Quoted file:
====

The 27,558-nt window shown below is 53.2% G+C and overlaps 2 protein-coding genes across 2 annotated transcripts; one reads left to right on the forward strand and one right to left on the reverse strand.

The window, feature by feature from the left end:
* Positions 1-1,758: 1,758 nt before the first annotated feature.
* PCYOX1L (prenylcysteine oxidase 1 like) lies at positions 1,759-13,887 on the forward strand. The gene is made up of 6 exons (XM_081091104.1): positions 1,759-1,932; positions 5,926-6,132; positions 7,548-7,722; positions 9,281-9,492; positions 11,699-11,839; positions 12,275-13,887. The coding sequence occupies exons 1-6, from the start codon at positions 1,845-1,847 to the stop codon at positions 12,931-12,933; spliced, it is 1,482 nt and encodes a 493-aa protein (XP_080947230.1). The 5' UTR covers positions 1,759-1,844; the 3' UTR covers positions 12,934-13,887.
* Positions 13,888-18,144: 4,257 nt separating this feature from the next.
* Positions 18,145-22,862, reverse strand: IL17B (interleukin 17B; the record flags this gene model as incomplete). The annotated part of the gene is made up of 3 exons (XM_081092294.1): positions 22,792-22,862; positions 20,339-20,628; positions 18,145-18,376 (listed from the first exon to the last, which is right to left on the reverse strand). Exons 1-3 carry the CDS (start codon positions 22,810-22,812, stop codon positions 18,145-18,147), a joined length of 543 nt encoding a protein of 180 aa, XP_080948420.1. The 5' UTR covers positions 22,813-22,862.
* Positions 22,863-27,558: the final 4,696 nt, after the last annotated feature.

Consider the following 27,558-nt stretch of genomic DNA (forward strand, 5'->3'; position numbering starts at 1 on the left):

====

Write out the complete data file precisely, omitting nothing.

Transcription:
The 27,558-nt window shown below is 53.2% G+C and overlaps 2 protein-coding genes across 2 annotated transcripts; one reads left to right on the forward strand and one right to left on the reverse strand.

The window, feature by feature from the left end:
* Positions 1-1,758: 1,758 nt before the first annotated feature.
* PCYOX1L (prenylcysteine oxidase 1 like) lies at positions 1,759-13,887 on the forward strand. The gene is made up of 6 exons (XM_081091104.1): positions 1,759-1,932; positions 5,926-6,132; positions 7,548-7,722; positions 9,281-9,492; positions 11,699-11,839; positions 12,275-13,887. The coding sequence occupies exons 1-6, from the start codon at positions 1,845-1,847 to the stop codon at positions 12,931-12,933; spliced, it is 1,482 nt and encodes a 493-aa protein (XP_080947230.1). The 5' UTR covers positions 1,759-1,844; the 3' UTR covers positions 12,934-13,887.
* Positions 13,888-18,144: 4,257 nt separating this feature from the next.
* Positions 18,145-22,862, reverse strand: IL17B (interleukin 17B; the record flags this gene model as incomplete). The annotated part of the gene is made up of 3 exons (XM_081092294.1): positions 22,792-22,862; positions 20,339-20,628; positions 18,145-18,376 (listed from the first exon to the last, which is right to left on the reverse strand). Exons 1-3 carry the CDS (start codon positions 22,810-22,812, stop codon positions 18,145-18,147), a joined length of 543 nt encoding a protein of 180 aa, XP_080948420.1. The 5' UTR covers positions 22,813-22,862.
* Positions 22,863-27,558: the final 4,696 nt, after the last annotated feature.

Consider the following 27,558-nt stretch of genomic DNA (forward strand, 5'->3'; position numbering starts at 1 on the left):